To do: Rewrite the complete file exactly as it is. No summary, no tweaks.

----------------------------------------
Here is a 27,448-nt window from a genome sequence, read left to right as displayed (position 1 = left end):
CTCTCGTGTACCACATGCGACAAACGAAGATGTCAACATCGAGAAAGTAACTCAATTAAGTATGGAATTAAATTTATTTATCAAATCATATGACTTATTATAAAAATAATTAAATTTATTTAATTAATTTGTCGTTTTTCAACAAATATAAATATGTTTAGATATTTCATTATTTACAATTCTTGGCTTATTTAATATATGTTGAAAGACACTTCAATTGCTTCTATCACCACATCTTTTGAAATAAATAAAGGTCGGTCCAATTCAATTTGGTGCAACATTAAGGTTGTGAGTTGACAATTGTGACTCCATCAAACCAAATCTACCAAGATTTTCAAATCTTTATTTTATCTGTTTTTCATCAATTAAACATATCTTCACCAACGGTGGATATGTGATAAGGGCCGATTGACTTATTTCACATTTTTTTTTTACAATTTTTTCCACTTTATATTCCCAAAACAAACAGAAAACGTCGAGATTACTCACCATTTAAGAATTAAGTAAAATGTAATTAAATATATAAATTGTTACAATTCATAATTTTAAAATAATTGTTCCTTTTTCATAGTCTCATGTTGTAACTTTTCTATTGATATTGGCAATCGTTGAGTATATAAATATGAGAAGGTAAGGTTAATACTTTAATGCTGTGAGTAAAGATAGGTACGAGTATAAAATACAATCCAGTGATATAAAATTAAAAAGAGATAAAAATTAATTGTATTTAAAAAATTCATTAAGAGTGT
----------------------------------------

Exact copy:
Here is a 27,448-nt window from a genome sequence, read left to right as displayed (position 1 = left end):
CTCTCGTGTACCACATGCGACAAACGAAGATGTCAACATCGAGAAAGTAACTCAATTAAGTATGGAATTAAATTTATTTATCAAATCATATGACTTATTATAAAAATAATTAAATTTATTTAATTAATTTGTCGTTTTTCAACAAATATAAATATGTTTAGATATTTCATTATTTACAATTCTTGGCTTATTTAATATATGTTGAAAGACACTTCAATTGCTTCTATCACCACATCTTTTGAAATAAATAAAGGTCGGTCCAATTCAATTTGGTGCAACATTAAGGTTGTGAGTTGACAATTGTGACTCCATCAAACCAAATCTACCAAGATTTTCAAATCTTTATTTTATCTGTTTTTCATCAATTAAACATATCTTCACCAACGGTGGATATGTGATAAGGGCCGATTGACTTATTTCACATTTTTTTTTTACAATTTTTTCCACTTTATATTCCCAAAACAAACAGAAAACGTCGAGATTACTCACCATTTAAGAATTAAGTAAAATGTAATTAAATATATAAATTGTTACAATTCATAATTTTAAAATAATTGTTCCTTTTTCATAGTCTCATGTTGTAACTTTTCTATTGATATTGGCAATCGTTGAGTATATAAATATGAGAAGGTAAGGTTAATACTTTAATGCTGTGAGTAAAGATAGGTACGAGTATAAAATACAATCCAGTGATATAAAATTAAAAAGAGATAAAAATTAATTGTATTTAAAAAATTCATTAAGAGTGT